According to a new study, America’s universities are failing to adequately train the people who become teachers each year. The study by National Council on Teacher Quality (NCTQ) found that most teacher education programs are lacking. They studied more than 1,100 university education programs. The NCTQ blog said, “Our results show that most [programs] have a long way to go to get teachers classroom ready from day one.” The study points out that because of wave of baby boomer retirements, first-year teachers now teach around 1.5 million students every year. This is alarming because students taught by first-year teachers lose far too much ground academically compared with those taught by experienced teachers.
A few highlights from the study:
- It is far too easy to get into a teacher preparation program. Just over a quarter of programs restrict admissions to students in the top half of their class, compared with the highest-performing countries, which limit entry to the top third.
- Fewer than one in nine elementary programs and just over one-third of high school programs are preparing candidates in content at the level necessary to teach the new Common Core State Standards now being implemented in classrooms in 45 states and the District of Columbia.
- The “reading wars” are far from over. Three out of four elementary teacher preparation programs still are not teaching the methods of reading instruction that could substantially lower the number of children who never become proficient readers, from 30 percent to under 10 percent. Instead, the teacher candidate is all too often told to develop his or her “own unique approach” to teaching reading.
Today NPR’s Tell Me More talked about the quality of the education teachers are getting. Most teachers are not entering their first year prepared to function in the classroom. They are not teaching teachers how to teach the content (such as math)… or how to tackle different learning abilities or behavior issues in the classroom. The information people learned in these teacher education programs was not particularly useful. The course of study hasn’t changed much for 50 years even though the classroom of today is much different than those of a generation or two ago. These programs haven’t kept up with the times.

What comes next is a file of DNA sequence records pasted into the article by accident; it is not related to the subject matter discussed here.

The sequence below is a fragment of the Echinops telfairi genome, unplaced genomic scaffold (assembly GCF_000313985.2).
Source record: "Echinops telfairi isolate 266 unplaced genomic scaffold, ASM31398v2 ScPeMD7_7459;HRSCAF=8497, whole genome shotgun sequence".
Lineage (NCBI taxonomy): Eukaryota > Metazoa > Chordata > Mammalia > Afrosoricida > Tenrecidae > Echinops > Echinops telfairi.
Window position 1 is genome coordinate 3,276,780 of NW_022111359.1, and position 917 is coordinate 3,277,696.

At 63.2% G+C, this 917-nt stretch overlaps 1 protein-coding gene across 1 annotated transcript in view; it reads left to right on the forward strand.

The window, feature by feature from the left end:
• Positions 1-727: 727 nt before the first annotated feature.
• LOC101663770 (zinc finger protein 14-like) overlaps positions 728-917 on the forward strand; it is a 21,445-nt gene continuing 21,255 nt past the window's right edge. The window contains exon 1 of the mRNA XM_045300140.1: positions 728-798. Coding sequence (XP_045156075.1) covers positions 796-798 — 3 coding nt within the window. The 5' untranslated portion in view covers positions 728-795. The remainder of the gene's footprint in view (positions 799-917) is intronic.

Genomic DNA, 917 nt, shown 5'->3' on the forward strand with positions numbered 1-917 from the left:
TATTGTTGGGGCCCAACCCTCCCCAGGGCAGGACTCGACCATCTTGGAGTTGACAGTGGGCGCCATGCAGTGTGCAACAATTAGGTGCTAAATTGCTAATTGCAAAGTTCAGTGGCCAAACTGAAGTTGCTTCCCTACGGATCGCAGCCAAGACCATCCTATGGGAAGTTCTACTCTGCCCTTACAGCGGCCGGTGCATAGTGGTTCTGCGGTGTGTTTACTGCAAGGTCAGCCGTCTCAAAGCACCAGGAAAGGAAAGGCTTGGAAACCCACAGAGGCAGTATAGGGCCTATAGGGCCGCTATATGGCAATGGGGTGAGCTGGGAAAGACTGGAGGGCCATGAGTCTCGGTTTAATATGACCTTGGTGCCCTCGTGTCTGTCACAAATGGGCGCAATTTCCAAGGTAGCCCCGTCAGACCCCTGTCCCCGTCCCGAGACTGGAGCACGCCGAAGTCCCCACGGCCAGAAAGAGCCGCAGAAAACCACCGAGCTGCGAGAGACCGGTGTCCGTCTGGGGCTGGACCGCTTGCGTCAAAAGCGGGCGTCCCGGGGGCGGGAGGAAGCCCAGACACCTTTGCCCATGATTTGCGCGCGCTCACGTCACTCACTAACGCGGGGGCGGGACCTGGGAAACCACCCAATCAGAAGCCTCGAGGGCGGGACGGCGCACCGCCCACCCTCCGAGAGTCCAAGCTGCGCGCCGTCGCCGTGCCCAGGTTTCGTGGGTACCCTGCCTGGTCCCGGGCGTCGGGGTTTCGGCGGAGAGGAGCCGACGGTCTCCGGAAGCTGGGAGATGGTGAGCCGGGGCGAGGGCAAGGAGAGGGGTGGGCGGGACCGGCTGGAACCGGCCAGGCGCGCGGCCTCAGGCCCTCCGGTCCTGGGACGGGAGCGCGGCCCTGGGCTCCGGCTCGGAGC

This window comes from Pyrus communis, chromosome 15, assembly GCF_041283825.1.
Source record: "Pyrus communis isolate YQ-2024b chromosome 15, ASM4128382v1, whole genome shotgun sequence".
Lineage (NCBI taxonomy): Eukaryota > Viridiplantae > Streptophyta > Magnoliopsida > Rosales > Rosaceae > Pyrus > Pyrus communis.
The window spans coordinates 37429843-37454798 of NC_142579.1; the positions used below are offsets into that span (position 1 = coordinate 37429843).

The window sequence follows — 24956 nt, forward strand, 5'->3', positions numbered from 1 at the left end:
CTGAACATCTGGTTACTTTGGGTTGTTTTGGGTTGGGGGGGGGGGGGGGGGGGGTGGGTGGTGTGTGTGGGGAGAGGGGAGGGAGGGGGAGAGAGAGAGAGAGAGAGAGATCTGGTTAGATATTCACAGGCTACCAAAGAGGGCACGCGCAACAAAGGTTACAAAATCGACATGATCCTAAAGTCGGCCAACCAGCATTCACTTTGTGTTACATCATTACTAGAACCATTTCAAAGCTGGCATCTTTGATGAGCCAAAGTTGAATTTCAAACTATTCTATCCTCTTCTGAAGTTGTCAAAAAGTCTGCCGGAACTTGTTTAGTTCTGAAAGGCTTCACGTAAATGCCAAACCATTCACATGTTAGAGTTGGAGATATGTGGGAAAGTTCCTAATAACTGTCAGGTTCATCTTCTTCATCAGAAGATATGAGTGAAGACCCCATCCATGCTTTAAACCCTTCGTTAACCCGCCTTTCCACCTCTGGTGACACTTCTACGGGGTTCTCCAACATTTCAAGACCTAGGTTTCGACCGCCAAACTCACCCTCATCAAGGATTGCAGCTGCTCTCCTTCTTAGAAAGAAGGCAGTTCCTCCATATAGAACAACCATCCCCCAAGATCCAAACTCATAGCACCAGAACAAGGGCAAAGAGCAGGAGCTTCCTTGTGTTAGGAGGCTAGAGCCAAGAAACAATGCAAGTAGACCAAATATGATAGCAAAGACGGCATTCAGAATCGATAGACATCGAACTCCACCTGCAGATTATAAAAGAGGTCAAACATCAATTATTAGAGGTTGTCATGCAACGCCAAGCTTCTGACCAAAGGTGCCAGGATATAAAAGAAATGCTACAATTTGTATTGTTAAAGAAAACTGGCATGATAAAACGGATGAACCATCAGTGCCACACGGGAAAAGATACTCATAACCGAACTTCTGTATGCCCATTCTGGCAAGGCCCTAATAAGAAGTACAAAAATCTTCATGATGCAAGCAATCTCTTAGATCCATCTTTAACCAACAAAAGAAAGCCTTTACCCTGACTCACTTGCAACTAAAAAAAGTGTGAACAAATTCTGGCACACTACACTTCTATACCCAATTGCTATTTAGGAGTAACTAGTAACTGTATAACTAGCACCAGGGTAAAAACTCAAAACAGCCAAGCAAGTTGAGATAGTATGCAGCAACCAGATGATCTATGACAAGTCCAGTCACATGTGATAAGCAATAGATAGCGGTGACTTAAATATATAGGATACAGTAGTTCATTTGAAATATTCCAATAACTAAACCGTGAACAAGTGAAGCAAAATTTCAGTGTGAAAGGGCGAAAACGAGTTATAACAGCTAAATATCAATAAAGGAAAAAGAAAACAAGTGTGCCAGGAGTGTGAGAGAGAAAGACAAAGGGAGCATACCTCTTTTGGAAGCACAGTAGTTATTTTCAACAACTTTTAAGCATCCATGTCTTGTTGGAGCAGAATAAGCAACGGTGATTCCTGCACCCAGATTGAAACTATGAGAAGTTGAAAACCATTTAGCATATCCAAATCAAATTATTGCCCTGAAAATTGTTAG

Most every teacher says they weren’t prepared in their first year in the classroom. The biggest complaint, said the expert on NPR, was that there was not enough hands-on experience. Not only that, but a lot of first-year teachers wind up in the hardest to manage classrooms.
According to the NCTQ report, “The heart of the matter for the field of teacher education is that students taught by first-year teachers lose far too much ground. And it’s not just the students who suffer. First-year teachers deal with so much anxiety and exhaustion that many just crash and burn.”
International tests show that U.S. students are lagging behind other nations such as Singapore, Hong Kong and Northern Ireland in reading, math and science.* Experts blame budget cutbacks, entrenched poverty, crowded classrooms, shorter school years, greater diversity of students than in other countries. But teacher quality is the most important factor inside the classroom that affects student learning. The NCTQ study points out that high-performing nations, such as Finland, South Korea and Singapore, are all notable for their top-notch teacher training systems. All three draw candidates from at least the top-third of the college-going population.
Teachers should finish their educational programs with the skills that will make them more effective so they will function well in the classroom from day one, the report concludes.
Links You May Want to Visit to Find Out More:
You can read the original report (approx. 100 pages): A Review of the Nation’s Teacher Prep Programs
*See this article in the Washington Post: Here’s why other countries beat the U.S. in reading and math or go directly to the National Center for Educational Statistics to view the report yourself.
Read the NPR transcript: New Report Finds Many Teachers Aren’t Ready To Teach
Read the Washington Post article: University programs that train U.S. teachers get mediocre marks in first-ever ratings